Friday, August 10, 2007

American Movie Critics: An Anthology from the Silents Until Now, Phillip Lopate, ed.

William Troy, "King Kong"
". . . unfortunately, it was thought necessary to mitigate some of the predominant horror by introducing a human. all-too-human theme. 'It was not the guns that got him,' says one of the characters at the end, after Kong has been brought to ground by a whole squadron of battle planes. 'It was Beauty killed the Beast.' By having Beauty, in the person of Miss Wray lure the great monster to his destruction, the scenario writers sought to unite two rather widely separated traditions of the popular cinema--that of the 'thriller' and that of the sentimental romance. The only difficulty was that they failed to realize that such a union was possible only by straining our powers of credulity and perhaps one or two fundamental laws of nature. For if the love that Kong felt for the heroine was sacred, it suggests a weakness that hardly fits with his other actions; and if it was, after all, merely profane, it proposes problems to the imagination that are not the less real for being crude."
"The Invisible Man"
"A body without a voice we have had on the silent screen, but not until this picture have we had a voice without a body."
These are two perfect film reviews. Troy was primarily a literary critic, and his emphasis is on plot - "scenario." But he has a terrific sense of how the uniqueness of the film experience arises from the paradoxes inherent in processing a representation of the inner world of fantasy presented in realistic visual and aural form. In criticizing Kong, he identifies the distinctive feature in the film's approach to love and sex, but he considers it as an error rather than as the enactment of a fantasy; it realizes its power, but he disapproves of it. And on aesthetic grounds, he's probably right.
What's great in him is that he recognizes so clearly the impact of the illusionistic qualities of film and how they push us towards the kind of thinking we do about plot and character. The recognition of the bad fit--and that's very, very bad joke--between two visions of sexuality is indeed the key to the movie, and works well with the later revisionist views that see Kong as about race. This essay alone makes me much more enthusiastic about including the original Kong in the Sex in Cinema class. (Previously I used only an excerpt. It's great to compare with the "Hot Voodoo" number from Blonde Venus--the one quoted in The Dreamers.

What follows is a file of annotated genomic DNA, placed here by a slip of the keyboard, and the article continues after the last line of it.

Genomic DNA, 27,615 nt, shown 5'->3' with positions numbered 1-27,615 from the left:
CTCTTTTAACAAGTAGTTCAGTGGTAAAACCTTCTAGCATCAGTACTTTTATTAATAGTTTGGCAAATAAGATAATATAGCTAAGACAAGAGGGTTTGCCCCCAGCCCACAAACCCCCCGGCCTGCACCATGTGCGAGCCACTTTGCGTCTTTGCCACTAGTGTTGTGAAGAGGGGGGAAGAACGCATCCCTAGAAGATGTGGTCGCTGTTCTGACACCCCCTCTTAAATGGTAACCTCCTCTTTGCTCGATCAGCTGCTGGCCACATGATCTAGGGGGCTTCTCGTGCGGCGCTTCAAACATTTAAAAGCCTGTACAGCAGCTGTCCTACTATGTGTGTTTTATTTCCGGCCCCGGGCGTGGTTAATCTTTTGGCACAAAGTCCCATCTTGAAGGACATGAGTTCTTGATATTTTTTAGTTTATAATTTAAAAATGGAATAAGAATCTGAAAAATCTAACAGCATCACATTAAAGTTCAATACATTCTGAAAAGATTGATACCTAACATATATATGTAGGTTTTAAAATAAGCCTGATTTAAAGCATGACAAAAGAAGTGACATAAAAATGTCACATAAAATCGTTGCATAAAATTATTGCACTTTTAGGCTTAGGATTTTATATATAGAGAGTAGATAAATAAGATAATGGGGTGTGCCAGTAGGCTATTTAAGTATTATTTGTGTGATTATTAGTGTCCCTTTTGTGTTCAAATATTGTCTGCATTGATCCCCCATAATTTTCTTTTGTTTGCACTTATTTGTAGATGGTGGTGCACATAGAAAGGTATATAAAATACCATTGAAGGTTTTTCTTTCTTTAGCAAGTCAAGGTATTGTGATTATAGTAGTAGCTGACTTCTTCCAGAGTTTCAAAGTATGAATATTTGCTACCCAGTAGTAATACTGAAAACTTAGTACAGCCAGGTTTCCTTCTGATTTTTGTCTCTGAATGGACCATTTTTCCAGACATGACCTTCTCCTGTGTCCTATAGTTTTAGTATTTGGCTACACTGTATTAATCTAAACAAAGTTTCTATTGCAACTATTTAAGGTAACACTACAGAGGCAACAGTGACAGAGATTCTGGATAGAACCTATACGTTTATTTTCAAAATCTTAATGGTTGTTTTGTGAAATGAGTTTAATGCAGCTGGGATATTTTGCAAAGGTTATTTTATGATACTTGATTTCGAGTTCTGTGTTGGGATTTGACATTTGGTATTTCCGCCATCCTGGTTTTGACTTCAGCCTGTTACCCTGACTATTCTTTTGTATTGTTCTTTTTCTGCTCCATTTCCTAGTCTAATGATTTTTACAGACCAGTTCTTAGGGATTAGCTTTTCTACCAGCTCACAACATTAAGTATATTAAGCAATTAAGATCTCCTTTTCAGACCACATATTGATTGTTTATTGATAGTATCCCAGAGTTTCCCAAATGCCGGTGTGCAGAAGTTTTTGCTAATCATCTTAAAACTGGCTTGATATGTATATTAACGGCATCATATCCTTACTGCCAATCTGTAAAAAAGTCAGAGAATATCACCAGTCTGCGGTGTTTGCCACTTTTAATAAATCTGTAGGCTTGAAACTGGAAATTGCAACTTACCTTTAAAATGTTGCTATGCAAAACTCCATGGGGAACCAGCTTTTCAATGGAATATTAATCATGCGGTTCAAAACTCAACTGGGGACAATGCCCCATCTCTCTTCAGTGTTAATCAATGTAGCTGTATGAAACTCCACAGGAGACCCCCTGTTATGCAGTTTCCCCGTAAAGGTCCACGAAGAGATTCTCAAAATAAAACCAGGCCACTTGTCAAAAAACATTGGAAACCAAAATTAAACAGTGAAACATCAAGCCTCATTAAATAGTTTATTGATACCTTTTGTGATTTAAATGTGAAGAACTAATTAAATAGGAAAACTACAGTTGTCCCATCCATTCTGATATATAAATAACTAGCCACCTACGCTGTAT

Robert Warshow, "A Feeling of Sad Dignity"
On Chaplin's Monsieur Verdoux and Limelight

Ralph Ellison, "The Shadow and the Act"

Martha Wolfenstein and Nathan Leites, "Got a Match?"
On the "masculine-feminine" girl in movies

Parker Tyler, "Double into Quadruple Indemnity" and "Warhol's New Sex Film"
Of course I think there should be a lot more Tyler in this anthology. This is the famous essay on the relationship between Walter and Keyes in Double Indemnity; and the essay on Warhol is one of the most lucid explanations of what he was up to (addressing the film Fuck).

Susan Sontag, "The Imagination of Disaster"

American Movie Critics: An Anthology from the Silents Until Now, Phillip Lopate, ed.

Thursday, August 09, 2007

American Movie Critics: An Anthology from the Silents Until Now, Phillip Lopate, ed.

Vachel Lindsay, "The Photoplay of Action" and "The Artistic Position of Douglas Fairbanks and The Thief of Bagdad Production"
Lindsay seems like the definitively outdated, time-bound poet--those rhythmic incantations high-school students memorize--but his judgments on film are incredibly subtle, broad-minded, and far-seeing. The D. Fairbanks essay is a defense of Entertainment against the demands of Art.

Robert E. Sherwood, "The Ten Commandments" and "Greed"
"The Ten Commandments may not exercise as much influence as they should, but they are certainly good theater."

H. L. Mencken, "Note on Technic"